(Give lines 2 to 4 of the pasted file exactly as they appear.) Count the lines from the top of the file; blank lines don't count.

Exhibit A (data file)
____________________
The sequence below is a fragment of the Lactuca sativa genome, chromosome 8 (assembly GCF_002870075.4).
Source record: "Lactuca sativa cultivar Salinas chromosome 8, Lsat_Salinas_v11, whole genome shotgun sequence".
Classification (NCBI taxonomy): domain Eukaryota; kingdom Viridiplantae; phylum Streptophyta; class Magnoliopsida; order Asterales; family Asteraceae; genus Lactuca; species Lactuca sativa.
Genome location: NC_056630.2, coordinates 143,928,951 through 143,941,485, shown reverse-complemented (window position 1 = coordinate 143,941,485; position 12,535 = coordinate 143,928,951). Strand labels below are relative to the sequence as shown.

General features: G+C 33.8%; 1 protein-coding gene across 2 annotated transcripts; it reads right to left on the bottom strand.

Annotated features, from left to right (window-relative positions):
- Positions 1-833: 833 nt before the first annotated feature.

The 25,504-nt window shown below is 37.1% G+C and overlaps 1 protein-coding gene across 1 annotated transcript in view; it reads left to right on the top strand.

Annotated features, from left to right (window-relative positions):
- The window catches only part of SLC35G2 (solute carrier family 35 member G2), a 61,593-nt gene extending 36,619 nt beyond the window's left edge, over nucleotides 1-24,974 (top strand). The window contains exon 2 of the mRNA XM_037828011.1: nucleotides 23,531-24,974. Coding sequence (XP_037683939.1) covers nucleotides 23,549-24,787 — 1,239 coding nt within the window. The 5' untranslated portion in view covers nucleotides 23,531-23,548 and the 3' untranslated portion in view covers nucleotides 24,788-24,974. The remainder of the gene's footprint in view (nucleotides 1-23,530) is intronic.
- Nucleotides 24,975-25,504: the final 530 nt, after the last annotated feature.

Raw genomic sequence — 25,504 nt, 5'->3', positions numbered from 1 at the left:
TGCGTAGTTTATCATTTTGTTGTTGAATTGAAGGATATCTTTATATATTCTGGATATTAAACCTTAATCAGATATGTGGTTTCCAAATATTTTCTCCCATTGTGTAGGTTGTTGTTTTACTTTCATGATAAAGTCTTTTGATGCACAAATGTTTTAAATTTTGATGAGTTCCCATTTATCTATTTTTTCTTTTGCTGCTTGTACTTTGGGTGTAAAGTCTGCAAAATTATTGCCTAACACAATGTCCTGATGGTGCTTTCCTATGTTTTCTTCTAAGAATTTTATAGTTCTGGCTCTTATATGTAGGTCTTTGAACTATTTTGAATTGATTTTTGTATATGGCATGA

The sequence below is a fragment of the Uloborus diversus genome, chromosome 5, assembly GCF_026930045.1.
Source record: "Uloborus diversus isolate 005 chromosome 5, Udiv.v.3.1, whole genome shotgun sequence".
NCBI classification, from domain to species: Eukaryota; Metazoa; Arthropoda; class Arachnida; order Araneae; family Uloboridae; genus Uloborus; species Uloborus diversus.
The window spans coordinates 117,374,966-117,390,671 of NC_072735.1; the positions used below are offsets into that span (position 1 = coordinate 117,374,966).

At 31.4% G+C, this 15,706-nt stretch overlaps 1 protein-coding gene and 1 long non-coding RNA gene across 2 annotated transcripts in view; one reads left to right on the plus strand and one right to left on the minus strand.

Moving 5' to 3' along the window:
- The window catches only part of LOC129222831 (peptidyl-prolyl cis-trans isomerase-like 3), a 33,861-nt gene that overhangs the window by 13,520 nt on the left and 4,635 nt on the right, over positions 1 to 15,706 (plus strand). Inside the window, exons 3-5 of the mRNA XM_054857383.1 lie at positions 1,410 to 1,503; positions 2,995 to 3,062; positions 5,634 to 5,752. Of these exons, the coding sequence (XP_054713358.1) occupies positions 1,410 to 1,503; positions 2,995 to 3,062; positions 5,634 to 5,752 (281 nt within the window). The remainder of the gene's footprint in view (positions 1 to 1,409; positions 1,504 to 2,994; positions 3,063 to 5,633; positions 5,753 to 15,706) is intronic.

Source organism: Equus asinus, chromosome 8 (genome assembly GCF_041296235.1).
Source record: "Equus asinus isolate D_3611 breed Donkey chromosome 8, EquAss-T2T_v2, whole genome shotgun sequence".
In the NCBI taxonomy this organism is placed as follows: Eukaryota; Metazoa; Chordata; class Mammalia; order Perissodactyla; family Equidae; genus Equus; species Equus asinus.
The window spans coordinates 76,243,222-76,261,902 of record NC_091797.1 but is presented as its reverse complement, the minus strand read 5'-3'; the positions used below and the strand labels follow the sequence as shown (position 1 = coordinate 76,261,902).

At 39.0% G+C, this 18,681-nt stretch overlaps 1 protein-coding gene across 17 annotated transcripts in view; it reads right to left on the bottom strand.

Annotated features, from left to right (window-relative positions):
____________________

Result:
Source record: "Lactuca sativa cultivar Salinas chromosome 8, Lsat_Salinas_v11, whole genome shotgun sequence".
Classification (NCBI taxonomy): domain Eukaryota; kingdom Viridiplantae; phylum Streptophyta; class Magnoliopsida; order Asterales; family Asteraceae; genus Lactuca; species Lactuca sativa.
Genome location: NC_056630.2, coordinates 143,928,951 through 143,941,485, shown reverse-complemented (window position 1 = coordinate 143,941,485; position 12,535 = coordinate 143,928,951). Strand labels below are relative to the sequence as shown.